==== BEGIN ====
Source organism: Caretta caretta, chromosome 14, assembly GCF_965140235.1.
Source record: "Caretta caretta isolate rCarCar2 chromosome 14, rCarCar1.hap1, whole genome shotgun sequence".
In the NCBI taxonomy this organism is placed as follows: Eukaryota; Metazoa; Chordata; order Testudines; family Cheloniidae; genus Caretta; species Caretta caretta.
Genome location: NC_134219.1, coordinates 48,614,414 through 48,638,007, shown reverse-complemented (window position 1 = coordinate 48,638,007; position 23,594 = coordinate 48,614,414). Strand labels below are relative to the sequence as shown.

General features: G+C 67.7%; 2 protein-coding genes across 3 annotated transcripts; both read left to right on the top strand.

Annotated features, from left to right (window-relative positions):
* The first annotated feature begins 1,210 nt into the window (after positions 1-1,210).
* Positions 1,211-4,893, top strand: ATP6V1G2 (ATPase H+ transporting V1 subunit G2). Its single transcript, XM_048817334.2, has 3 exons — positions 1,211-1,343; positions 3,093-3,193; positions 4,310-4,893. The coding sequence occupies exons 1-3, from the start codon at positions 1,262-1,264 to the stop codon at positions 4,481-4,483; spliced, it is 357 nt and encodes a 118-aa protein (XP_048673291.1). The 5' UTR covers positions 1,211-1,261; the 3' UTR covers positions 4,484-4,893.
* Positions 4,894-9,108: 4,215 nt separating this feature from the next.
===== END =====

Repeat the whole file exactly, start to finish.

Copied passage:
Source organism: Caretta caretta, chromosome 14, assembly GCF_965140235.1.
Source record: "Caretta caretta isolate rCarCar2 chromosome 14, rCarCar1.hap1, whole genome shotgun sequence".
In the NCBI taxonomy this organism is placed as follows: Eukaryota; Metazoa; Chordata; order Testudines; family Cheloniidae; genus Caretta; species Caretta caretta.
Genome location: NC_134219.1, coordinates 48,614,414 through 48,638,007, shown reverse-complemented (window position 1 = coordinate 48,638,007; position 23,594 = coordinate 48,614,414). Strand labels below are relative to the sequence as shown.

General features: G+C 67.7%; 2 protein-coding genes across 3 annotated transcripts; both read left to right on the top strand.

Annotated features, from left to right (window-relative positions):
* The first annotated feature begins 1,210 nt into the window (after positions 1-1,210).
* Positions 1,211-4,893, top strand: ATP6V1G2 (ATPase H+ transporting V1 subunit G2). Its single transcript, XM_048817334.2, has 3 exons — positions 1,211-1,343; positions 3,093-3,193; positions 4,310-4,893. The coding sequence occupies exons 1-3, from the start codon at positions 1,262-1,264 to the stop codon at positions 4,481-4,483; spliced, it is 357 nt and encodes a 118-aa protein (XP_048673291.1). The 5' UTR covers positions 1,211-1,261; the 3' UTR covers positions 4,484-4,893.
* Positions 4,894-9,108: 4,215 nt separating this feature from the next.